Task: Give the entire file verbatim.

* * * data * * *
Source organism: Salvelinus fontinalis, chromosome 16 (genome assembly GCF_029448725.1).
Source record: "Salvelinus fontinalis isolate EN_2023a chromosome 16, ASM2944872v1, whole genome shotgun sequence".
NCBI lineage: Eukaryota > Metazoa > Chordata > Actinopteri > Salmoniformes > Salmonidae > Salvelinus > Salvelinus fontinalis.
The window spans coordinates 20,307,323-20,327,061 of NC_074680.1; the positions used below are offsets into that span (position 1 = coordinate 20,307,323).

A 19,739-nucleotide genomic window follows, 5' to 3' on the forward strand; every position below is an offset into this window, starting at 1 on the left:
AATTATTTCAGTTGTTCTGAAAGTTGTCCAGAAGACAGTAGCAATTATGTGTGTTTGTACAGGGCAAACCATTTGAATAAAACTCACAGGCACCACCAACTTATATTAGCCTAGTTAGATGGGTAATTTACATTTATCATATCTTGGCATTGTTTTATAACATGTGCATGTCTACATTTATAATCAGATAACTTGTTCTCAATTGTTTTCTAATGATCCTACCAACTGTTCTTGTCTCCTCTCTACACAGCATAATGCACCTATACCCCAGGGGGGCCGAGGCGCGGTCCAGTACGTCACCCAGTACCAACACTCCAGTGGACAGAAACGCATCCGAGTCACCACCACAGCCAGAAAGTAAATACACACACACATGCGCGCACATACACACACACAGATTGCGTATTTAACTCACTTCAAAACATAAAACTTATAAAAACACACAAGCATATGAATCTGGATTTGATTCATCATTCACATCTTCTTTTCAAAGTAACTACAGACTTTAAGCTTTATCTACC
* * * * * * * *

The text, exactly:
Source organism: Salvelinus fontinalis, chromosome 16 (genome assembly GCF_029448725.1).
Source record: "Salvelinus fontinalis isolate EN_2023a chromosome 16, ASM2944872v1, whole genome shotgun sequence".
NCBI lineage: Eukaryota > Metazoa > Chordata > Actinopteri > Salmoniformes > Salmonidae > Salvelinus > Salvelinus fontinalis.
The window spans coordinates 20,307,323-20,327,061 of NC_074680.1; the positions used below are offsets into that span (position 1 = coordinate 20,307,323).

A 19,739-nucleotide genomic window follows, 5' to 3' on the forward strand; every position below is an offset into this window, starting at 1 on the left:
AATTATTTCAGTTGTTCTGAAAGTTGTCCAGAAGACAGTAGCAATTATGTGTGTTTGTACAGGGCAAACCATTTGAATAAAACTCACAGGCACCACCAACTTATATTAGCCTAGTTAGATGGGTAATTTACATTTATCATATCTTGGCATTGTTTTATAACATGTGCATGTCTACATTTATAATCAGATAACTTGTTCTCAATTGTTTTCTAATGATCCTACCAACTGTTCTTGTCTCCTCTCTACACAGCATAATGCACCTATACCCCAGGGGGGCCGAGGCGCGGTCCAGTACGTCACCCAGTACCAACACTCCAGTGGACAGAAACGCATCCGAGTCACCACCACAGCCAGAAAGTAAATACACACACACATGCGCGCACATACACACACACAGATTGCGTATTTAACTCACTTCAAAACATAAAACTTATAAAAACACACAAGCATATGAATCTGGATTTGATTCATCATTCACATCTTCTTTTCAAAGTAACTACAGACTTTAAGCTTTATCTACC